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Thread: Openbox (fast) in Gnome + Themes

  1. #1
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    Stormy Eyes' Guide to the Openbox Window Manager

    Introduction

    Metacity, while a fair default, is not the only window manager you can use with GNOME. Openbox is a lightweight, customizable window manager that works either by itself or as a drop-in replacement for Metacity. Its advantages include the ability to switch desktops with the mouse wheel, a built-in, customizable menu that allows stand-alone operation with some GNOME components in order to build a GNOME-like system on low-end gear, and (this is subjective) better looking, cleaner themes that don't depend on resource-intensive pixmaps.

    Installation and Basic Usage

    If you have the Universe repository, all you have to do to install Openbox is enter a command:

    Code:
    sudo apt-get install openbox obconf
    Once you've installed it, you can replace Metacity with Openbox with a single command entered into GNOME's "Run" prompt, which can be accessed by hitting ALT+F2:

    Code:
    openbox --replace
    Installation and Selection of Themes

    Now that you have Openbox running, you'll probably need some themes. I can help you with that, being an Openbox fan. But first, I should tell you how to obtain, install, and select themes.

    Once you have downloaded a theme to your home directory, open a terminal and enter the following commands (This example assumes you've downloaded Mistodon to $HOME):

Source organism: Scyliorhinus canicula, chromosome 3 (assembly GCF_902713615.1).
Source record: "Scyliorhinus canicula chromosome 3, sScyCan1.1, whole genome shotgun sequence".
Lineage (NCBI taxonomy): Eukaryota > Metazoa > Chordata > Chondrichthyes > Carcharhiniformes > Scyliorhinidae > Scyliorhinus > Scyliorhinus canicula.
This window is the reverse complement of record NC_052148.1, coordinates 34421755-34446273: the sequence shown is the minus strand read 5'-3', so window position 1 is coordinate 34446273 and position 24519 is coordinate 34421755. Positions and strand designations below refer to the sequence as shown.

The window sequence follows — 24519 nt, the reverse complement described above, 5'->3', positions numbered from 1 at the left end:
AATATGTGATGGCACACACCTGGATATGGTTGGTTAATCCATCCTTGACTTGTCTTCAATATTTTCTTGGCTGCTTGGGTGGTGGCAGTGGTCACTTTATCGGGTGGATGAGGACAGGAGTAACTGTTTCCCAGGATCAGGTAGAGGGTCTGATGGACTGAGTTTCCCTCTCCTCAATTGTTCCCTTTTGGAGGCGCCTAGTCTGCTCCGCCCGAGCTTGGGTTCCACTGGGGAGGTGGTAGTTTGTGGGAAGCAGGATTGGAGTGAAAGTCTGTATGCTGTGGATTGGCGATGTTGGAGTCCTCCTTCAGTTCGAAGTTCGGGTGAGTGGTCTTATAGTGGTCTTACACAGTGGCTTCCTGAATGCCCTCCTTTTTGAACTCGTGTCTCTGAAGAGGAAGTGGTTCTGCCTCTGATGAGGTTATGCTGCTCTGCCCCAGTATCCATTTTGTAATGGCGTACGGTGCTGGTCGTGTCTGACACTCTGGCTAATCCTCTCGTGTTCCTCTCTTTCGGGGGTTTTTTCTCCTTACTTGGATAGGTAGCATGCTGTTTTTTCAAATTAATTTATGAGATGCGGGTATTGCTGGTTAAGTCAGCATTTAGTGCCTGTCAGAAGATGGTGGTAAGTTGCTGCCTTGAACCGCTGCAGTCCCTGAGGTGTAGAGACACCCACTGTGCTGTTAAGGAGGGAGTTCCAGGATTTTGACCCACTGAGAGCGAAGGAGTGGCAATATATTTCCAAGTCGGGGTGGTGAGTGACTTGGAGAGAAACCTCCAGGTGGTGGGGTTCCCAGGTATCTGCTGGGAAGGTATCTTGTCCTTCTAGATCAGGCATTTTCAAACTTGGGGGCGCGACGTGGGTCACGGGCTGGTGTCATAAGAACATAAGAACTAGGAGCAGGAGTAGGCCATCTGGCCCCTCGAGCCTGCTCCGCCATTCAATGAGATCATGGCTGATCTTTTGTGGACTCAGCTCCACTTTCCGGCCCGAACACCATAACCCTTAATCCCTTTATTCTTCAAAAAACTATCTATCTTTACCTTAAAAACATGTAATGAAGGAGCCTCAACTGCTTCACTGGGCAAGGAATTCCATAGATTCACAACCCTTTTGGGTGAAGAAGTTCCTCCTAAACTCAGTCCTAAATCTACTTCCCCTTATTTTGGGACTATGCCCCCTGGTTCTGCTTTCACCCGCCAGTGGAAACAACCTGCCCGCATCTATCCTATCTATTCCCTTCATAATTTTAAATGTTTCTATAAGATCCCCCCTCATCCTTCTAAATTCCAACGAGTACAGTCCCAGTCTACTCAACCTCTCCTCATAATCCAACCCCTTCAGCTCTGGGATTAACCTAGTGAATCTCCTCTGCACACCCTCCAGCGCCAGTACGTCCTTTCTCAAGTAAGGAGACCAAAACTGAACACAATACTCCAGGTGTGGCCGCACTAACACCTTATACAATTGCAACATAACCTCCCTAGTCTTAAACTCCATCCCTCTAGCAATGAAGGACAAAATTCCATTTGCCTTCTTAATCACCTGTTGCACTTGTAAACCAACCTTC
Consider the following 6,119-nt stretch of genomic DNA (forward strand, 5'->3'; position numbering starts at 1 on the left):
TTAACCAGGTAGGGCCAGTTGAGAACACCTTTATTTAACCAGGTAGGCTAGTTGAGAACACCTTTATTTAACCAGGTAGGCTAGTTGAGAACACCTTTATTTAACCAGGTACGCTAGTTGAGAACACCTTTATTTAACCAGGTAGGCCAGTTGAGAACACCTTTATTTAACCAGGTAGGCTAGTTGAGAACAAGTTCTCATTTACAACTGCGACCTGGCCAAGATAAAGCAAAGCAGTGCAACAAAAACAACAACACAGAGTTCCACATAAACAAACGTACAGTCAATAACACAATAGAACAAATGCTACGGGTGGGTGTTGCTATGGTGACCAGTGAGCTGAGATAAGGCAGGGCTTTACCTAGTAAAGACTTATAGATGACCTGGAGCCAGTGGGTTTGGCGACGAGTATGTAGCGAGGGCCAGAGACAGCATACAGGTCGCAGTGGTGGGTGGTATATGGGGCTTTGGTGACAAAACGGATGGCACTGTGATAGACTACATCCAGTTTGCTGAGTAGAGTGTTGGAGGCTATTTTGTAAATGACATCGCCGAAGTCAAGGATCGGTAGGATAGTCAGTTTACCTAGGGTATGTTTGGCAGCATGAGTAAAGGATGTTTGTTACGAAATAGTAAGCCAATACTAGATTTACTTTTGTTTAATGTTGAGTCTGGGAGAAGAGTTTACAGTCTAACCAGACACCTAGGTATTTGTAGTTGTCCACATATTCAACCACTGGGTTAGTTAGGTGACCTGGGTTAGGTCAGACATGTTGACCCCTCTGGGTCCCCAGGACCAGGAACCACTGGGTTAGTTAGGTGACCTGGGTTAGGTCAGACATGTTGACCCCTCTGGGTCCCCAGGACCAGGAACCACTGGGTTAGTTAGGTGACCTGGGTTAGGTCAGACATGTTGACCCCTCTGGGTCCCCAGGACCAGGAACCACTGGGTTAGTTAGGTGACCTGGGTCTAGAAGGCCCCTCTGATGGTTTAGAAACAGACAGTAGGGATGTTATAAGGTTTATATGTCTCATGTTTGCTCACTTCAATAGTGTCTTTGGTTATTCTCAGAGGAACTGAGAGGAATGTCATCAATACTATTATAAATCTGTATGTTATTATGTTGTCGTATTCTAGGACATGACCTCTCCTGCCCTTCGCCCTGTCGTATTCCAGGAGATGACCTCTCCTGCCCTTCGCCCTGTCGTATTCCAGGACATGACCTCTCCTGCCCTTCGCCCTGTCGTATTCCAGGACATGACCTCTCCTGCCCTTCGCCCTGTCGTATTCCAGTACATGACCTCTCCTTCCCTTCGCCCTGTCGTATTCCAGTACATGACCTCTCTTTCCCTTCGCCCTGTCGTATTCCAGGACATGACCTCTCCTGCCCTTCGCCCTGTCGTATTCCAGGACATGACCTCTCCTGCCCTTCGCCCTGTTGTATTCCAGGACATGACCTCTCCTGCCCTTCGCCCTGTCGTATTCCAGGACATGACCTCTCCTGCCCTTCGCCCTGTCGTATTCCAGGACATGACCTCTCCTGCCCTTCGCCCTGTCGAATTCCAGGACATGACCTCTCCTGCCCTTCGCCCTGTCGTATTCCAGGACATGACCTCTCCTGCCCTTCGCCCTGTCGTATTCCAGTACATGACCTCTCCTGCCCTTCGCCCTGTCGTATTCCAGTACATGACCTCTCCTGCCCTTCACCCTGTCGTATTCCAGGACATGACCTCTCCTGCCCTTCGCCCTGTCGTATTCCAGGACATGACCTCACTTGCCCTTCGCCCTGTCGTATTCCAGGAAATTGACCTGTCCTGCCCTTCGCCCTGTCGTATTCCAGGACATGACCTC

Code:
    cd ~/.themes
    tar xzvf ~/mistodon.tar.gz
    Under GNOME, find "ObConf" in Applications -> Other -> Obconf and select your new theme.

    Theme List and Links

    The following list names themes I've made available to the public, with screenshots and descriptions. As other users provide links to their themes, I will post them after my list.

    • Mistodon (Screenshot): A clean theme to match the GTK2 theme "Mist".
    • Pandora (Screenshot): Named after a certain overly curious girl from Greek myth, Pandora is brown to match Ubuntu's coloring, and as clean as Mistodon.
    • Martian (Screenshot): Made to match the default "Human" theme for Hoary. I call it Martian because I was reading Heinlein's Stranger in a Strange Land in the john when I realized that Pandora didn't quite match Ubuntu's colors.


    Forum member Smoon has his own theme page. It's written in German, but the screenshots provide adequate explanation.

    Also, boxwhore.org hosts Openbox themes with screenshots. (No, I didn't pick the name.)

    More importantly, the developers/maintainers of Openbox provide documentation at this location. It covers the basic operating principles, though it doesn't offer in-depth coverage on how to theme Openbox. I may provide a section on advanced theming later on.

    Since Openbox does not handle setting wallpapers, you have to use external tools. I recommend feh, which is primarily an image viewer but includes "set wallpaper" functionality both in its menu and as a commandline tool.

    Fun with Keybindings; or, getting an ALT+Tab that rocks like ninja.

    Openbox's default ALT+Tab functionality is a bit limited compared to Metacity, which shows a dialog listing all the open apps on a given workspace similar to Windows. You don't have to settle for Openbox's anemic ALT+Tab. If you're using Openbox, try middle-clicking anywhere on your desktop. You'll see a menu listing each of your workspaces, starting with the first, and each workspace entry will have a submenu displaying the running windows on that workspace, with iconified (minimised) windows in brackets.